Tom Daly in Moscow -
The global crisis has crushed most Russian companies, but one firm is blessing the meltdown because it has driven consumers through its doors in droves: Russia's leading regional supermarket chain Magnit is expecting to end this year by setting a new sales record and is one of the few Russian companies that is still expanding fast.
The Krasnodar-based discount retailer just reported first-quarter results that show sales are up by over a third year on year, an almost unique result in Russia at the moment. Moreover, not only is the company not scaling back on its investment plans for 2009, it is actually increasing them: the company said in February it was going ahead with spending of $660m of investment to add 400 new discount stores this year, up from the 371 stores it opened in 2008.
The company's performance has barely blipped in the midst of the global crash. Magnit's net profit almost doubled in 2008, even counting in the sharp economic slowdown that kicked in from the autumn of last year. And management says it can maintain its current growth momentum for all of 2009. Analysts are universally tipping the company's stock as a top performer for this year.
So why is the company doing so well? The logic is simple: in a crisis consumers cut spending on all their little luxuries, however, the last thing they cut is food. Indeed, in crises food sales usually go up as people simply stay in and eat at home more. On top of this trend is the fact that Magnit has targeted the lower end of the market and sells predominately Russian-made food. A devaluation of the ruble over the last six months has driven up the cost of imported food by about 40% and the Russian population has switched en masse to the cheaper home-made produce that Magnit sells.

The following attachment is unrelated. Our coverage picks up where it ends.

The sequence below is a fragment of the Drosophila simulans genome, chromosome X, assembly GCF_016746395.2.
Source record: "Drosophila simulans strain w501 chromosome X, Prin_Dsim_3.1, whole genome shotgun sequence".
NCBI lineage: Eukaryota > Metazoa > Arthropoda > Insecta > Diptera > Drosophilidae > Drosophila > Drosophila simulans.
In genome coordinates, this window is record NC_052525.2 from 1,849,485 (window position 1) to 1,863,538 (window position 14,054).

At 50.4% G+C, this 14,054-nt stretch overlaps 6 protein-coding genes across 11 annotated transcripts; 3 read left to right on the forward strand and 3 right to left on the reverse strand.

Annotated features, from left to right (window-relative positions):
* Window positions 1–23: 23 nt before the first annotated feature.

Milking the regions
Magnit was set up in 1994 as a distributor of household products and cosmetics before moving into food retail. Its well-known motto - "always low prices" - is now a mantra for the whole shopping populace, but has always appealed to its core markets in Russia's regions.
While most of the company's competitors started life in Moscow and then moved out to the 13 so-called millionki (Russian cities with a population of more than a million people), from the start Magnit targeted regional cities with less than 500,000 people, home to three-quarters of the Russian population, avoiding the megalopolises such as Moscow and St Petersburg.
With incomes putting in double-digit gains for nearly a decade, all the supermarket chains have been racing to build up their branch networks in an effort to take market share while it was still up for grabs. Magnit now boasts a total of 2,676 stores and is continuing to expand aggressively.